Quay Words at Exeter Custom House: ‘The Mermaid of Black Conch’ review

Sometimes, living in the West Country can make us feel as if we are a little removed from the great cultural centres of the world.  Yet, with organisations like Literature Works SW putting together the successful bid for Exeter to obtain UNESCO City of Literature status in 2019 and also securing funding from Exeter Canal and Quay Trust and Arts Council National Lottery Projects so that events like Quay Words at Exeter Custom House can continue until 2022, nothing could be further from the truth! 

It seems invidious to ‘pick’ favourites from the Quay Words events page on their website but, if I were forced to choose, I would select the reading by author and illustrator Tom Mclaughlin on March 6th as a perfect family-focused event.  It is going to be live-streamed from the Custom House and promises to continue the World Book Day celebrations into the weekend.  For adults, my choice would have to be the reading by Quay Words Spring Writer-in-Residence, Monique Roffey, on April 30th.  Roffey’s most recent novel, ‘The Mermaid of Black Conch’, won the Costa Book of the Year prize for 2020, and, as Grace Nichols says, it is ‘a magical gift of a book’. It was one that I could not put down, and one where I know the characters and situations of the novel will remain fresh in my mind days, weeks, and months after I reached the final words. 

Interweaving the narratives of David Baptiste, Aycayia the mermaid and the omniscient narrator, Roffey casts a spell over the reader as powerful as the curse cast on Aycayia that she carries down through time.  The novel feels, in many ways, like a reworking of a coming of age narrative where characters of all ages discover something about themselves or their relationships with others which they simply hadn’t understood before.  As David says: “That mermaid woman is first time I see clearly…how to be myself, behave well.”  Yet, it is so much more than this.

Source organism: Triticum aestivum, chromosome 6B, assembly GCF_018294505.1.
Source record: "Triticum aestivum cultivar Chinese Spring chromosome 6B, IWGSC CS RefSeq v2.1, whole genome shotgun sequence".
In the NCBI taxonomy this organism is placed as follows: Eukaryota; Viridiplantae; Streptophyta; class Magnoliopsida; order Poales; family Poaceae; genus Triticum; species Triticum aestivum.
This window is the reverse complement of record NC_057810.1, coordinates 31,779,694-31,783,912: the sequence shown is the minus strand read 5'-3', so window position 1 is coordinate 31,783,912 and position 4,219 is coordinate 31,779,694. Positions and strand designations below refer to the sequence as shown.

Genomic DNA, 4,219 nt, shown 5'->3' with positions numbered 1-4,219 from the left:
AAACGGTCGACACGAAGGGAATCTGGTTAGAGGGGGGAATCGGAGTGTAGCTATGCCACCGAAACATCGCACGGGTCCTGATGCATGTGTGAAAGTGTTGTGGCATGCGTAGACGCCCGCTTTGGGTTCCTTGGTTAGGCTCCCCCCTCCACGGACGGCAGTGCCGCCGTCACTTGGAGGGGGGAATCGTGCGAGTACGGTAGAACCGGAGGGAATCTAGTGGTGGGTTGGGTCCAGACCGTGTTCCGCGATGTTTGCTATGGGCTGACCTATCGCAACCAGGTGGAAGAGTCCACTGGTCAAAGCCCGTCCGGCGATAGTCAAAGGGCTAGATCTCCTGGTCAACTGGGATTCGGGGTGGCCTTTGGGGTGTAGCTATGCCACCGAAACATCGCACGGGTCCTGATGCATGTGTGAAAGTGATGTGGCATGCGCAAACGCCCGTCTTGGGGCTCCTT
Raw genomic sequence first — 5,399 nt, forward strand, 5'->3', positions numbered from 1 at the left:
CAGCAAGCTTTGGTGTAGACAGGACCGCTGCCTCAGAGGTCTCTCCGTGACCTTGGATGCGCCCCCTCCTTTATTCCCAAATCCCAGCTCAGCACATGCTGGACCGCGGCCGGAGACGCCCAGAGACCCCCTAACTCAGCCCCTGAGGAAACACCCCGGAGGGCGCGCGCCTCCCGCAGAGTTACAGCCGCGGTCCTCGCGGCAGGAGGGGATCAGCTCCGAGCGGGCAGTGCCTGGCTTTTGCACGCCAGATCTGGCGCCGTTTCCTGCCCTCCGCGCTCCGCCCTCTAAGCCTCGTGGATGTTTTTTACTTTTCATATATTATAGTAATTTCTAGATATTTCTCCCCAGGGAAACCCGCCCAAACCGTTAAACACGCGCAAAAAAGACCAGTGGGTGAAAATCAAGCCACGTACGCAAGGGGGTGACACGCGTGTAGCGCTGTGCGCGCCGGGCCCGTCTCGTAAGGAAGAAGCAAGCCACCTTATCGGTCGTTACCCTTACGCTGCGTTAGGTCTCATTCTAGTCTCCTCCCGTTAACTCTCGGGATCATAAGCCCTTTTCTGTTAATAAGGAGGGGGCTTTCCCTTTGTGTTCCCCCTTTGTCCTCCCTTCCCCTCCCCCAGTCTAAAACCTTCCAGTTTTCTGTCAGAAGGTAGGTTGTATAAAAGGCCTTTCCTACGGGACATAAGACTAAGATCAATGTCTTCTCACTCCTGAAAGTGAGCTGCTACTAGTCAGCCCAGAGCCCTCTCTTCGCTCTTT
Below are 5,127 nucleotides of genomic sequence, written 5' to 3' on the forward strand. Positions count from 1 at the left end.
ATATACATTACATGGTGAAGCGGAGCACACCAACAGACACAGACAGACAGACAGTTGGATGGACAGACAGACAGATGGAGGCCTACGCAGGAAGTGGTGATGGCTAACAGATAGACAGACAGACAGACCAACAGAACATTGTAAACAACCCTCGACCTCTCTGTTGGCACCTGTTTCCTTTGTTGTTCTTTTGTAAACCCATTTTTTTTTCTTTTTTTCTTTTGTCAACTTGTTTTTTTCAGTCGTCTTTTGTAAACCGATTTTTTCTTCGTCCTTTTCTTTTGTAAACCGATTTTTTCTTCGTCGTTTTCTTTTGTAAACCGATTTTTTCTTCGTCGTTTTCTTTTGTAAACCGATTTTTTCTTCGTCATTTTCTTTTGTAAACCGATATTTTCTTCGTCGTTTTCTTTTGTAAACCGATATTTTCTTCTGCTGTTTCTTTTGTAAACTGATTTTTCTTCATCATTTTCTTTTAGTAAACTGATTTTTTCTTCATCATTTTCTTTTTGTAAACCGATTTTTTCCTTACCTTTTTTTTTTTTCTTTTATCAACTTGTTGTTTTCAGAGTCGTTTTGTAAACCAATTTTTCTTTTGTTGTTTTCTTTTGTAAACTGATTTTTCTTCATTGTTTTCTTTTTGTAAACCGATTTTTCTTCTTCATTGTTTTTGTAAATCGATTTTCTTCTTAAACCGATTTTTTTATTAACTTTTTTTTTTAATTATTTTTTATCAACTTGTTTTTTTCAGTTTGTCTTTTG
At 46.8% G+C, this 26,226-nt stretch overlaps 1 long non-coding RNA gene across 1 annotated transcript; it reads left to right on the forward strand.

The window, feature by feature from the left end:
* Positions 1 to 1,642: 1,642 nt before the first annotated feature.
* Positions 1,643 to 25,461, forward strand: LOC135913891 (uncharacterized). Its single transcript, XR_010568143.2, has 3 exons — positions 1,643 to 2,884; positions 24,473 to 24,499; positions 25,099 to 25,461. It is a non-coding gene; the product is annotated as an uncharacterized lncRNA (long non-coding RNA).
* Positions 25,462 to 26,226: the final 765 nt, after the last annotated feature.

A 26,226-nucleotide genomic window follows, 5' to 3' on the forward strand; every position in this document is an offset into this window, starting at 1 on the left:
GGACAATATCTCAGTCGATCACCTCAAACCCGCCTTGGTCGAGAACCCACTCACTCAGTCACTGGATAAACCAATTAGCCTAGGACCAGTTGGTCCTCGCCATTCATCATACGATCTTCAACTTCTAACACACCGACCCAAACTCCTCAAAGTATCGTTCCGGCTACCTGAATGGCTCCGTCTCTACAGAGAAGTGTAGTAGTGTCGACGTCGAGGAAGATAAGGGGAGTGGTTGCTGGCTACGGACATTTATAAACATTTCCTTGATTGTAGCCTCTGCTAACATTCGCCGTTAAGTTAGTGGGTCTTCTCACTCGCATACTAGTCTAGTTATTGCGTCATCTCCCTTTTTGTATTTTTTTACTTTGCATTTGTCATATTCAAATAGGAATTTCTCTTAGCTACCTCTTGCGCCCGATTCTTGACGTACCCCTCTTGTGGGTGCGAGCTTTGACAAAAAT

Roffey’s talent is to create a world which is both old and new; to depict struggles between men, between women, and between men and women as something both ancient and modern; to portray racial tensions that resonate through the centuries; to explore the conflict between self-expression and conformity, between innocence and corruption, between selfishness and selflessness.  As we are drawn ever closer to the natural catastrophe which marks both devastation and rebirth in the final chapters, Roffey reminds us yet again of the power and beauty of the natural world and our role as guardians of it, as well as the powerful legacy of love as the survivors climb ‘up and out and into’ their new lives. 

Miss Bullocke

4 March 2021
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